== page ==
Say it Isnít So
Brotherly love? Jo and Gilly (Graham and Klein) are about to have their romance interrupted...
dir JB Rogers
scr Peter Gaulke, Gerry Swallow
with Chris Klein, Heather Graham, Eddie Cibran, Orlando Jones, Sally Field, Richard Jenkins, Brent Briscoe, John Rothman, Jack Plotnick, Mark Pellegrino, Brent Hinkley, Henry Cho
release US 23.Mar.01; UK 15.Jun.01
Fox
01/US 1h35
2 out of 5 stars
R E V I E W   B Y   R I C H   C L I N E
The Farrelly Brothers produced but let their cronies take a crack at writing and directing, and in many ways it's exactly like other Farrelly projects: uneven script, sporadically hilarious plot, cartoonish characters. Our hero is Gilly (Klein), a simple Indiana animal rescue worker who falls in love with the town's new hairdresser Jo (Graham) and embarks on a tender, funny romance. But Gilly is an orphan in search of his parents, and his dodgy private detective (Briscoe) comes up with some unsettling news: Jo's white trash parents (Field and Jenkins) are also Gilly's! The horror of incest sends Jo running back to Oregon to her old boyfriend (Cibran), while Gilly sorts out the truth (that he's not her brother after all) and goes after her with the help of a legless pilot (Jones).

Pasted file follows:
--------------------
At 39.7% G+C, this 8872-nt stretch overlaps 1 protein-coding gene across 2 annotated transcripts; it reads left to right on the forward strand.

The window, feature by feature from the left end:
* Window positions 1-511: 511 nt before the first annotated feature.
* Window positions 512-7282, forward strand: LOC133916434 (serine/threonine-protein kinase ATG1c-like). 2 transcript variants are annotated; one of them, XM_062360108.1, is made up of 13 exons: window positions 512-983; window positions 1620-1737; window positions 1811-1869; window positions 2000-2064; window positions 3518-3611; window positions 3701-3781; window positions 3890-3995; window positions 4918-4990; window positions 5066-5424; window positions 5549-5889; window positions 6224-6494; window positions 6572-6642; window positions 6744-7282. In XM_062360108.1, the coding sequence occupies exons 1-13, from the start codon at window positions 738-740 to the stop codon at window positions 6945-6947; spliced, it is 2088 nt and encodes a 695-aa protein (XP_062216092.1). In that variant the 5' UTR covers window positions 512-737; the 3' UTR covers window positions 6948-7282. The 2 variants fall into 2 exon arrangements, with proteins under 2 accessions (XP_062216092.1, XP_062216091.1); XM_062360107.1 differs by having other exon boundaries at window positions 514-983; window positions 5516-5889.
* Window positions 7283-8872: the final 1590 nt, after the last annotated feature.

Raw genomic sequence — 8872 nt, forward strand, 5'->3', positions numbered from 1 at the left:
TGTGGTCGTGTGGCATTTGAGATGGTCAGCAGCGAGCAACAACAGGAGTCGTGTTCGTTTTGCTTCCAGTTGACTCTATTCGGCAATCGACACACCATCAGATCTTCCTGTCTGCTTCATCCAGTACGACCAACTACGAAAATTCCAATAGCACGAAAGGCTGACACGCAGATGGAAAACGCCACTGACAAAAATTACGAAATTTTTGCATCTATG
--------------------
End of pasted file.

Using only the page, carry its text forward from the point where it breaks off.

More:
Yeah whatever. The pedestrian, predictable plot isn't really important; the film seems to exist merely as an excuse to string together gross-out sequences. And while some of these are funny and clever, most have nothing to do with the plot or characters and never manage to reach any sort of punchline. The film lacks any real pacing, lurching to the next gag without a clue where to go once it gets there. Just when you're waiting for the big laugh, it skips to the next scene, leaving you wondering if there was something that should have been funny back there. This lame humour undermines any attempts by Graham and Klein to create characters we like, although they try valiantly. Sure, there are moments that make us laugh out loud, and the thing rarely pauses to catch breath. But it never grabs hold at all. And you can't blame Rogers; this film is no worse than most Farrelly-directed films (There's Something About Mary, with its consistently engaging tone and zingy humour, was a happy anomaly).
vulgarity, innuendo, language cert 15 11.May.01

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© 2001 by Rich Cline, Shadows on the Wall

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